My grandpa often tells me a story from the 1930's when St. Louis starting pitcher Bud Parmelee (Roy Parmelee) first faced his former team, the New York Giants. As you can imagine, Parmelee was a competitive guy who really wanted to beat his former team more than anyone; and he actually made it through the first seven innings with little or no problem--and a 1-0 lead. But he could tell he was tiring by the time the 8th inning rolled around. Common sense said it was time for a call to the bullpen, but Parmelee was a man on a mission and he took the mound in the 8th inning...
As my grandpa relates the story, Parmelee's tiring arm was obvious in the 8th as the opposing hitters crushed ball after ball... to the warning track for lucky outs. However, Parmelee's luck ran out in the 9th inning as he walked the bases loaded, nobody out, and a one-run lead. The Cardinals made a call to the bullpen and brought in none other than Dizzy Dean.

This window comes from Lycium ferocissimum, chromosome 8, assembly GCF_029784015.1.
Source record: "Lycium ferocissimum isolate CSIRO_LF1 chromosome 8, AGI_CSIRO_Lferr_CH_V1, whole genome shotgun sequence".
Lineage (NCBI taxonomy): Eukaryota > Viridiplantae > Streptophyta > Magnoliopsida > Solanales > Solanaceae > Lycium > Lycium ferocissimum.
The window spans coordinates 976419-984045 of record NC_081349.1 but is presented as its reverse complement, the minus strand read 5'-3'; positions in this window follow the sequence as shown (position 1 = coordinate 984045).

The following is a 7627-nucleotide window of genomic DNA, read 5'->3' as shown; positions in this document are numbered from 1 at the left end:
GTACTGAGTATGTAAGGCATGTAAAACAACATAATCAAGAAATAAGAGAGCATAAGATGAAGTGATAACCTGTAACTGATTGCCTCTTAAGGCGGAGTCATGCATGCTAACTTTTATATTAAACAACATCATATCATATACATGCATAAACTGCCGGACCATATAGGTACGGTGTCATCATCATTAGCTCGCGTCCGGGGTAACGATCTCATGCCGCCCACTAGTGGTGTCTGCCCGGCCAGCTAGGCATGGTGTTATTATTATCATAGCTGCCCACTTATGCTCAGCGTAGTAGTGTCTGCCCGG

Parmelee felt terrible that he had let his new team down. He hung his head and handed the ball to Dizzy, but Dizzy just patted him on the back and said, "Don't worry, you won the ballgame." Dizzy then proceeded to strike out the next three batters for the win.
I always liked that story for various reasons. First off, I can relate to wanting to beat your old teammates; second of all, the story has a struggle, a hero, and a happy ending. It's great.
But the bigger issue at hand is having a pitcher who you can trust with the game on the line. There really aren't many pitchers like that in baseball today. Yeah, every team has a closer. But seriously, not every team has a closer.
For my money, Jonathon Papelbon and Joe Nathan are the two best closers in baseball. Although, I also like Bobby Jenks in a playoff situation (you gotta respect a World Series champion). In the end, I give the edge to Papelbon. He's got the stuff, the experience, and a proven plan to stay healthy.
Note: From a fantasy standpoint, it's a tougher call. Part of Papelbon's health regimen is to not pitch more than two or three games in a row. As a result, he will rack up fewer saves and strikeouts than he otherwise could.